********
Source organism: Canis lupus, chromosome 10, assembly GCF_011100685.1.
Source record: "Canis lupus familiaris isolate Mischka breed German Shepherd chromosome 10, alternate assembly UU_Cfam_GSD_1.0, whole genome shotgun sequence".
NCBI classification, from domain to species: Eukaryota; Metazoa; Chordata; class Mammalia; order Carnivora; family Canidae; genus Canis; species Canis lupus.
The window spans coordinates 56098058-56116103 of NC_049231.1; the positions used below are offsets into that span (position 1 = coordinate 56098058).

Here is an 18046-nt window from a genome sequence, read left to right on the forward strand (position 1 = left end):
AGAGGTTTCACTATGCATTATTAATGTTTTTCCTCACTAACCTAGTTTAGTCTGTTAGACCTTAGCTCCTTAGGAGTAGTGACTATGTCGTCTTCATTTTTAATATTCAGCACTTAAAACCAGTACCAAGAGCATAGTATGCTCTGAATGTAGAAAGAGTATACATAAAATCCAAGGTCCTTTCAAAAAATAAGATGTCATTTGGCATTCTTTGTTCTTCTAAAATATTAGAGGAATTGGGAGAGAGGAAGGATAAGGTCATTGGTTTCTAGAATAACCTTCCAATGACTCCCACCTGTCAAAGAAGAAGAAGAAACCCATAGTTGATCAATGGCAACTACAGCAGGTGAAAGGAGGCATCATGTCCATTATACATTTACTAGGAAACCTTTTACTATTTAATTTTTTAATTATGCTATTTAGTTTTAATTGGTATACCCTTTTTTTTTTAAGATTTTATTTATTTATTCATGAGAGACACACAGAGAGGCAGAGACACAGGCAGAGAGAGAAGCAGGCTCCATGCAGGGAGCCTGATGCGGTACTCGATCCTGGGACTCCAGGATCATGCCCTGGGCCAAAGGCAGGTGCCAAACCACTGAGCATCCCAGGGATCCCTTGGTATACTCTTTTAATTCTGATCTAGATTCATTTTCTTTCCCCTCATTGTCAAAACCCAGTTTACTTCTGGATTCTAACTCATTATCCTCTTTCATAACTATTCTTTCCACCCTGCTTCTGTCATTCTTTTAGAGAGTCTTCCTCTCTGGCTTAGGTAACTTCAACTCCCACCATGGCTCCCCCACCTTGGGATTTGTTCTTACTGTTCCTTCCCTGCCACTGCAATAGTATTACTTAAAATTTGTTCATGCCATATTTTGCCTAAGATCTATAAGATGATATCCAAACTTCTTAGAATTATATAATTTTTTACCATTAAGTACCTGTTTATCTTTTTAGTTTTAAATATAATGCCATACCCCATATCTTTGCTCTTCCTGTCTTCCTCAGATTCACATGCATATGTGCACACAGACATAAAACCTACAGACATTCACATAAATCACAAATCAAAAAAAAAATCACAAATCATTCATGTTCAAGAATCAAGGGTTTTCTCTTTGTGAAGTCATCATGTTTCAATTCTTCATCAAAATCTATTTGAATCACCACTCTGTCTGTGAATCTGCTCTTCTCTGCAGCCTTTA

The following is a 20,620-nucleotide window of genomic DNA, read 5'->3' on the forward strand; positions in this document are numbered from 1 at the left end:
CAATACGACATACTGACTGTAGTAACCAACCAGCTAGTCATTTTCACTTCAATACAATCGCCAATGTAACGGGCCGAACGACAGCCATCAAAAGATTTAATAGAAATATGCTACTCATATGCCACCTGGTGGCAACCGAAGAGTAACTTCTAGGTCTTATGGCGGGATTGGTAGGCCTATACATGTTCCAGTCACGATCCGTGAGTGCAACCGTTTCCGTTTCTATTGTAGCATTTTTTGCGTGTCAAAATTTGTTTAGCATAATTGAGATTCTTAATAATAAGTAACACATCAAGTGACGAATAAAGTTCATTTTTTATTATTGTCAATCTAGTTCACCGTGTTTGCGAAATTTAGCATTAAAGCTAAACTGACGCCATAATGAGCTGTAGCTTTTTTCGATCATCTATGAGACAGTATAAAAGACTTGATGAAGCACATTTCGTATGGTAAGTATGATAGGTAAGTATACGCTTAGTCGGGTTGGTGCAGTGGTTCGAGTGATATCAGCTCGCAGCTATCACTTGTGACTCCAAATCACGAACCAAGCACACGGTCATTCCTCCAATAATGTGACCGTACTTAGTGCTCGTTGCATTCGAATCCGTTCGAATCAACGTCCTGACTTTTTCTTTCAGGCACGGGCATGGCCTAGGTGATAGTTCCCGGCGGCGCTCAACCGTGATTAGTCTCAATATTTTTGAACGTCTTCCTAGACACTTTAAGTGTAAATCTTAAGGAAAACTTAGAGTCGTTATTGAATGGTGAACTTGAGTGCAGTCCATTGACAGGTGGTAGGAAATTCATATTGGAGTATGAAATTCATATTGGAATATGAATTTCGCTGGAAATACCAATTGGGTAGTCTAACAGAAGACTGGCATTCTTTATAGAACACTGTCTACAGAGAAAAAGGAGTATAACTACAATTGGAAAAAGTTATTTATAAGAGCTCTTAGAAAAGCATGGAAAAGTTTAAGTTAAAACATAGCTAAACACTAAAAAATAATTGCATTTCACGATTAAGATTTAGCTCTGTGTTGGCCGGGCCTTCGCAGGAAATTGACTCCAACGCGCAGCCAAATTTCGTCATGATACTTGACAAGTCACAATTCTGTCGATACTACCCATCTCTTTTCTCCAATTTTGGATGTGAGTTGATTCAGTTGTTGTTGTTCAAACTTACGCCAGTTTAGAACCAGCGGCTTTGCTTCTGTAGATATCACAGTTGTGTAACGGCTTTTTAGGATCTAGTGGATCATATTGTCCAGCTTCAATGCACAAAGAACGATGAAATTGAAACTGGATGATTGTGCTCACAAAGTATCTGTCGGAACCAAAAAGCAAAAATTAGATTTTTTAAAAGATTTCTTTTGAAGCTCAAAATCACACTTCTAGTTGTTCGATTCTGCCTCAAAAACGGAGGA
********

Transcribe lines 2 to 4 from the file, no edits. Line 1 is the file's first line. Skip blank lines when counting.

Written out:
Source record: "Canis lupus familiaris isolate Mischka breed German Shepherd chromosome 10, alternate assembly UU_Cfam_GSD_1.0, whole genome shotgun sequence".
NCBI classification, from domain to species: Eukaryota; Metazoa; Chordata; class Mammalia; order Carnivora; family Canidae; genus Canis; species Canis lupus.
The window spans coordinates 56098058-56116103 of NC_049231.1; the positions used below are offsets into that span (position 1 = coordinate 56098058).